You may have never considered the idea that you, or someone you love, will need long term care. Your current Medicare or Medicaid coverage may pay for some or all of your current medical expenses, but long-term care doesn’t actually qualify as a “medical expense.”
What is long-term care?
Long-term care consists of all the services and support you may need on a day to day basis, apart from doctor or hospital visits. Sometimes categorized as Activities of Daily Living (ADLs) or Instrumental Activities of Daily Living (IADLs), covered long-term care services can range from help bathing, eating, dressing, and using the bathroom, to having a care provider help you get around your living space, do light housework, manage your medications, care for pets, and even help manage your money.
Receiving supplemental care by a in-home hired professional or specialized care facility (like a nursing home or assisted living facility) between medical doctors visits is often crucial to recovery from a serious injury, coping with a disability, or living with a chronic health condition. Planning ahead is the best way you can protect your family, both emotionally and financially, if a situation arises that you need long-term care. You can do this by building an advance care plan, organizing all of your legal documents, discussing your wishes with your loved ones, and appointing a family member to be your health care decision maker in the event that you can’t speak for yourself. If you can afford it, you may also want to consider purchasing additional long-term care insurance from a private insurance company.
Under certain circumstances, Medicare or Medicaid might cover a portion of your long-term care costs. But, both plans have varying rules and regulations regarding benefits and out-of-pocket cost. According to the U.S. Department of Health & Human Services, the following is the breakdown of long-term care covered by Medicare & Medicaid.
- Does pay for the largest share of long-term care services, but to qualify, your income must be below a certain level and you must meet minimum state eligibility requirements (requirements are based on the amount of assistance you need with ADLs)
- Other federal programs such as the Older Americans Act and the Department of Veterans Affairs pay for long-term care services, but only for specific populations and in certain circumstances.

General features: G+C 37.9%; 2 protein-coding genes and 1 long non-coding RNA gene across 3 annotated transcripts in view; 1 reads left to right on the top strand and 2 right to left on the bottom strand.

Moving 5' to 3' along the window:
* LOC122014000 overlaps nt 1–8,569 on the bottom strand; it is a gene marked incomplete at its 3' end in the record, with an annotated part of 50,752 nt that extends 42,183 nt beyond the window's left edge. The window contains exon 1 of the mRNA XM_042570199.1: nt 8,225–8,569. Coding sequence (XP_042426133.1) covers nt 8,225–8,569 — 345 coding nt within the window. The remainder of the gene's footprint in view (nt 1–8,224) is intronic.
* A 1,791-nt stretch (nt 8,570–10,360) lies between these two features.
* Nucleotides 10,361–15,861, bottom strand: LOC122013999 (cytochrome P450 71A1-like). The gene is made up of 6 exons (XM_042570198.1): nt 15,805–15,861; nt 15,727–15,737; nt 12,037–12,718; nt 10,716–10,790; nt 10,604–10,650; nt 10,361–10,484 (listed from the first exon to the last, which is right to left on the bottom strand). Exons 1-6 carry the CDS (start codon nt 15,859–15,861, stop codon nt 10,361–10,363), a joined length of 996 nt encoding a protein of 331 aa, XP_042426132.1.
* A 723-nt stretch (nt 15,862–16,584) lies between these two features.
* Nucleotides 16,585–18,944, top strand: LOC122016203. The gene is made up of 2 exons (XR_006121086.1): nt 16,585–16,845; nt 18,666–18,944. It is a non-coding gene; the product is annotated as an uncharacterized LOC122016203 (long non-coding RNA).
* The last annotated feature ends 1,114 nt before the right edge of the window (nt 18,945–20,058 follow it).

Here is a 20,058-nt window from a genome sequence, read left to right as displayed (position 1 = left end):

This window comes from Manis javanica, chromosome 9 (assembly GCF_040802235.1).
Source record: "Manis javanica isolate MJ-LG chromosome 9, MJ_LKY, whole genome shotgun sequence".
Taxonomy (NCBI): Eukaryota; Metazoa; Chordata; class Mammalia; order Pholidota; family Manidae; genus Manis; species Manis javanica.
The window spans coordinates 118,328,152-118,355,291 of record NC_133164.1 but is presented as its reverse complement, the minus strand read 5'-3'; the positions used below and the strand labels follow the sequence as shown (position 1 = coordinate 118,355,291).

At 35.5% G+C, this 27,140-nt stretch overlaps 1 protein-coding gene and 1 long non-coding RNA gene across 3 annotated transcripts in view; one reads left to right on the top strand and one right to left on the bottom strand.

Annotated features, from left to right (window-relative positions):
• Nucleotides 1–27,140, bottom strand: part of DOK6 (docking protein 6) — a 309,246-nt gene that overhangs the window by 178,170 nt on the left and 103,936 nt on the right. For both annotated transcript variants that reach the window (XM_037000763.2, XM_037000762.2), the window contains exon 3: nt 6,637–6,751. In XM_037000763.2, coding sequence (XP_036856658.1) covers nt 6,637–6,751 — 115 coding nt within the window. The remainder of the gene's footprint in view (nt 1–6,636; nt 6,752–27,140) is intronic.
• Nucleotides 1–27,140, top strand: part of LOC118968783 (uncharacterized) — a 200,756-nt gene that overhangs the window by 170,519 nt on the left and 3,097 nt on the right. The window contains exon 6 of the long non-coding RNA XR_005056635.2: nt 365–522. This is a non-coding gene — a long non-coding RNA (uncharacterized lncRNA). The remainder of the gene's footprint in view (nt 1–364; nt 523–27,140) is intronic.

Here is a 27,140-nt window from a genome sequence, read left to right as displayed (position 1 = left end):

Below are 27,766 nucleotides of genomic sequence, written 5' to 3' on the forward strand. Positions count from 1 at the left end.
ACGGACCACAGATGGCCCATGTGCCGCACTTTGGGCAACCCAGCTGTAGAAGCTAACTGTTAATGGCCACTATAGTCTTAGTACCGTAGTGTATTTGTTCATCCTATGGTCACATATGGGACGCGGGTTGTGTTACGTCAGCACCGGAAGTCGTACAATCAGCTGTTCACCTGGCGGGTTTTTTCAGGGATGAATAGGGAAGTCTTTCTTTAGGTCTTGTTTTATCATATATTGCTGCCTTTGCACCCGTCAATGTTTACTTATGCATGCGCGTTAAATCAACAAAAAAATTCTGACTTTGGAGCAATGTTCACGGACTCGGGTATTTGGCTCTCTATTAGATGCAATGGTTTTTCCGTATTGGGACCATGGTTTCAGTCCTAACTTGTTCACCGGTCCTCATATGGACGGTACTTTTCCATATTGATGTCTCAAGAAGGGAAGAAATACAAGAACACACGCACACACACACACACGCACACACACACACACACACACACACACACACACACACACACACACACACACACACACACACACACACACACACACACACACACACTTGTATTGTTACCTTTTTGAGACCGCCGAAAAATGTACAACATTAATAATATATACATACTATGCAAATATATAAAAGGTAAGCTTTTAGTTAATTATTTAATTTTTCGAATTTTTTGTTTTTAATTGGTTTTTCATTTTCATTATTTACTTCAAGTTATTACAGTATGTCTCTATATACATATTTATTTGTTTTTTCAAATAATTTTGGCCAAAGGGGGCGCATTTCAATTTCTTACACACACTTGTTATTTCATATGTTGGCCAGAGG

- Medicare only pays for long-term care if you require skilled services or rehabilitative care:
- May cover up to 100 days in a nursing facility , but the average Medicare covered stay is much shorter (22 days).
- May cover care at home if you are also receiving skilled home health or other skilled in-home services. Generally, long-term care services are covered only for a short period of time.
- Medicare does not pay for non-skilled assistance with ADLs, which make up the majority of long-term care services. Read the fine print before you hire someone.
- You are personally responsible for paying for any & all long-term care services you receive that aren’t covered by a public or private insurance program.
To learn more about what’s covered, what’s not, and explore all your long-term care options, click here.
Ready to request that Medicaid or Medicare pay for some your long-term care costs? Complete and submit this printable Medicare/Medicaid Long Term Care Facility Application (CMS-671). PDFfiller‘s platform make it simple and fast to type your information into the CMS-167 form (or any other document you like), add check marks and your signature as needed, then save it, send it via email, fax it to the applicable department, or print it and send it by snail mail. Don’t worry: your security is our priority. Every single form, signature, and piece of personal information you input is securely protected within your account.